MHRA revises its Guideline on Data Integrity in the short Term
The topic "Data Integrity" (electronically generated data as well as data on paper) has moved up recently in the ranking of the most important "hot GMP topics" - not least due to the fact that insufficient or missing data integrity have increasingly been cited as a GMP violation in FDA warning letters.
Just this past January the British authority MHRA has already published a "Data Integrity Guidance" which industry and associations commented on extensively. Already in March a revised version of this guidance was published. This revision is more accurate in some places and partially appears more rigorous with regard to the authority's expectations. Here are some examples:
Primary Record: In the event that primary data are recorded simultaneously by multiple systems, the system that generates and stores the data has to be defined. A risk assessment respectively a risk management has to ensure that the so-defined primary records have the maximum possible accuracy, completeness and relevance. It is not allowed to define so-called static data (prints or manual records), if there are dynamic (electronic) data as primary records. If there are data anomalies (e.g. OOS results), all data (static and dynamic) will have to be included in a risk-based investigation.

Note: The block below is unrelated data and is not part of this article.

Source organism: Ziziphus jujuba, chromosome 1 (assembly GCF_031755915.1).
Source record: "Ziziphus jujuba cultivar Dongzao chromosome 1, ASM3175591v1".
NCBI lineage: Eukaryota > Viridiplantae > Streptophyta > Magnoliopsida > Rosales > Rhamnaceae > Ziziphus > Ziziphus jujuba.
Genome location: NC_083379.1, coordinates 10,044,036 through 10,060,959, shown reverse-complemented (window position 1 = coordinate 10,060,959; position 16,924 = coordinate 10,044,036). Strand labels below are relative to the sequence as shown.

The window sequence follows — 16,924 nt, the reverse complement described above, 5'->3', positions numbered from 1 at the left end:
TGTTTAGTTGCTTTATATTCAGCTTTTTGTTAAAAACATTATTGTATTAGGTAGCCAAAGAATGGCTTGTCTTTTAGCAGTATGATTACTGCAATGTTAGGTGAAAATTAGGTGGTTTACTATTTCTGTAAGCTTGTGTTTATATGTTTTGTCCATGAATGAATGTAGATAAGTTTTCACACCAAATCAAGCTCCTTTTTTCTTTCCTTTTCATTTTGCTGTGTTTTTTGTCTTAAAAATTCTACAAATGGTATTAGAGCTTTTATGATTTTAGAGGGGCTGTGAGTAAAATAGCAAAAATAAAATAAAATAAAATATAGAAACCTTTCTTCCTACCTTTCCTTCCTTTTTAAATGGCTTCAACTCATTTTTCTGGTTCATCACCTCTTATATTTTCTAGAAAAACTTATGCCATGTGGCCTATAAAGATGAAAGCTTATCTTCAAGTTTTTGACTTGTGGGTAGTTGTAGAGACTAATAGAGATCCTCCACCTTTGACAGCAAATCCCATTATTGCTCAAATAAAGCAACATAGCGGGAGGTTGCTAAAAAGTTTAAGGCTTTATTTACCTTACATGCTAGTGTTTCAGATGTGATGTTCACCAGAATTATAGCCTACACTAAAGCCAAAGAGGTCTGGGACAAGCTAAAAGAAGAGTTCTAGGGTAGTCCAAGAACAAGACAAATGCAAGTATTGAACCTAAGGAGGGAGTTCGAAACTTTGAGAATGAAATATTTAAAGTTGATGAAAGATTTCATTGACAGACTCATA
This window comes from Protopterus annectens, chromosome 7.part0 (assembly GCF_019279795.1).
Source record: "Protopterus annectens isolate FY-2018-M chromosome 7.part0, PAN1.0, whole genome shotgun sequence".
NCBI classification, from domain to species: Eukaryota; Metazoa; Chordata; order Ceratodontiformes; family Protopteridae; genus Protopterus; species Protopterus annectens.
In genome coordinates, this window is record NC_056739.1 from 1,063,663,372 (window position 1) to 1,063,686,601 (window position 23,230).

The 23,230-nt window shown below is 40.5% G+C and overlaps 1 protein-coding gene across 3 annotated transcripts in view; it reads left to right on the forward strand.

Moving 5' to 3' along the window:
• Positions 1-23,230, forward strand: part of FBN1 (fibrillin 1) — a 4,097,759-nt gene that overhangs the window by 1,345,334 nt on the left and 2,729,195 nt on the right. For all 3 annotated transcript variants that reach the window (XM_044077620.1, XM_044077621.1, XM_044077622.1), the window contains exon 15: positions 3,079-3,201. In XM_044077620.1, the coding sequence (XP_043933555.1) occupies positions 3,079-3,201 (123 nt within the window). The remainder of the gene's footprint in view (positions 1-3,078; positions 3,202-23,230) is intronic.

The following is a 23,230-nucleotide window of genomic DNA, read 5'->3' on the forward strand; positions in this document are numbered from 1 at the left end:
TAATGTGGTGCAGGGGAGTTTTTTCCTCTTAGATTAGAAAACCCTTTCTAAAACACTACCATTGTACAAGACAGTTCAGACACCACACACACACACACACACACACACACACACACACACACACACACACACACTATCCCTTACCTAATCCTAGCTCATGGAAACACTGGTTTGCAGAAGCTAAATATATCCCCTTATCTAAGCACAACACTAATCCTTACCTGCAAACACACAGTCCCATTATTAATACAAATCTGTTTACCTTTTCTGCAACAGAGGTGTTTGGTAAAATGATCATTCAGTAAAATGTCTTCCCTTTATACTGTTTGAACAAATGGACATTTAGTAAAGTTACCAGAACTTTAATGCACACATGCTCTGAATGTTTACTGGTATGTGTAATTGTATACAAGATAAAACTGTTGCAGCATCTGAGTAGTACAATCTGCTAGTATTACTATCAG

True Copy: The new guidance defines a "true copy" as a precise and verified copy of an original recording. This record can either be static (pure paper records or a non-editable electronic file in pdf-format) or dynamic (editable electronic file in which, for instance, certain sections of a diagram can be enlarged or expanded). The MHRA expects critical data to be stored in dynamic form to make sure that in inspections they can get to detailed information, which cannot be retrieved with static data.
System Administrator Access: According to the new guidance, the authority expects that the generic system administrator access is not used. Instead every employee with administrative privileges is supposed to log in only with his individual password, to ensure that the actions recorded in the audit trail can be associated with the respective person.